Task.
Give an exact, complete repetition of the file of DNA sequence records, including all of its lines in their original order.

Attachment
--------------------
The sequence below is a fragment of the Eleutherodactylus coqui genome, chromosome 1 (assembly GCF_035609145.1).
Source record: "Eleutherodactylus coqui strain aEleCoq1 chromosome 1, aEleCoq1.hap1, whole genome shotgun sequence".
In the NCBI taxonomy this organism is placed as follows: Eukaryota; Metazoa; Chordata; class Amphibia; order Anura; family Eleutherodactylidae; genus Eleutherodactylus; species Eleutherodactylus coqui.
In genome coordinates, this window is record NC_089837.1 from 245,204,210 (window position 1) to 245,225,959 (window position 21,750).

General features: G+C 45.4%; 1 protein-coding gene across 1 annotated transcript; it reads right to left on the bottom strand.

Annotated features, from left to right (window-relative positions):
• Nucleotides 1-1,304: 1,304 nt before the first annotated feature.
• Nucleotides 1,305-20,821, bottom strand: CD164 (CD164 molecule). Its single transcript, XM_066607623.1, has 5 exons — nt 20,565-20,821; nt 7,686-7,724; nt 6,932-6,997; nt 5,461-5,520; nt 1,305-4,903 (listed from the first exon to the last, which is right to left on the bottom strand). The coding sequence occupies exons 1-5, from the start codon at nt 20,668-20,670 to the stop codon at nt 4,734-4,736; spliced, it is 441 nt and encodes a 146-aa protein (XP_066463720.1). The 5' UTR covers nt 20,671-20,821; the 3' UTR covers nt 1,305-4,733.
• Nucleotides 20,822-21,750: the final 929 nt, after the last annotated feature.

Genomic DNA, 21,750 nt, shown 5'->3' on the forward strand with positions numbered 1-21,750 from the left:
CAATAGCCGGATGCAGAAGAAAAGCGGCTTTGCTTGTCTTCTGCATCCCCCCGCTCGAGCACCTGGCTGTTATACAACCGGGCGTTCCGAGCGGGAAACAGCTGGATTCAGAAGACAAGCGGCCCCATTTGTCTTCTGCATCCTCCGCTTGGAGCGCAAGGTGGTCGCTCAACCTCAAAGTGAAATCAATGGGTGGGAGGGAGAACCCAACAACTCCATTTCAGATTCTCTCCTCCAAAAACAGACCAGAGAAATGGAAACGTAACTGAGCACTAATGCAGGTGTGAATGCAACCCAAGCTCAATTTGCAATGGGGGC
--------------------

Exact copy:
The sequence below is a fragment of the Eleutherodactylus coqui genome, chromosome 1 (assembly GCF_035609145.1).
Source record: "Eleutherodactylus coqui strain aEleCoq1 chromosome 1, aEleCoq1.hap1, whole genome shotgun sequence".
In the NCBI taxonomy this organism is placed as follows: Eukaryota; Metazoa; Chordata; class Amphibia; order Anura; family Eleutherodactylidae; genus Eleutherodactylus; species Eleutherodactylus coqui.
In genome coordinates, this window is record NC_089837.1 from 245,204,210 (window position 1) to 245,225,959 (window position 21,750).

General features: G+C 45.4%; 1 protein-coding gene across 1 annotated transcript; it reads right to left on the bottom strand.

Annotated features, from left to right (window-relative positions):
• Nucleotides 1-1,304: 1,304 nt before the first annotated feature.
• Nucleotides 1,305-20,821, bottom strand: CD164 (CD164 molecule). Its single transcript, XM_066607623.1, has 5 exons — nt 20,565-20,821; nt 7,686-7,724; nt 6,932-6,997; nt 5,461-5,520; nt 1,305-4,903 (listed from the first exon to the last, which is right to left on the bottom strand). The coding sequence occupies exons 1-5, from the start codon at nt 20,668-20,670 to the stop codon at nt 4,734-4,736; spliced, it is 441 nt and encodes a 146-aa protein (XP_066463720.1). The 5' UTR covers nt 20,671-20,821; the 3' UTR covers nt 1,305-4,733.
• Nucleotides 20,822-21,750: the final 929 nt, after the last annotated feature.

Genomic DNA, 21,750 nt, shown 5'->3' on the forward strand with positions numbered 1-21,750 from the left:
CAATAGCCGGATGCAGAAGAAAAGCGGCTTTGCTTGTCTTCTGCATCCCCCCGCTCGAGCACCTGGCTGTTATACAACCGGGCGTTCCGAGCGGGAAACAGCTGGATTCAGAAGACAAGCGGCCCCATTTGTCTTCTGCATCCTCCGCTTGGAGCGCAAGGTGGTCGCTCAACCTCAAAGTGAAATCAATGGGTGGGAGGGAGAACCCAACAACTCCATTTCAGATTCTCTCCTCCAAAAACAGACCAGAGAAATGGAAACGTAACTGAGCACTAATGCAGGTGTGAATGCAACCCAAGCTCAATTTGCAATGGGGGC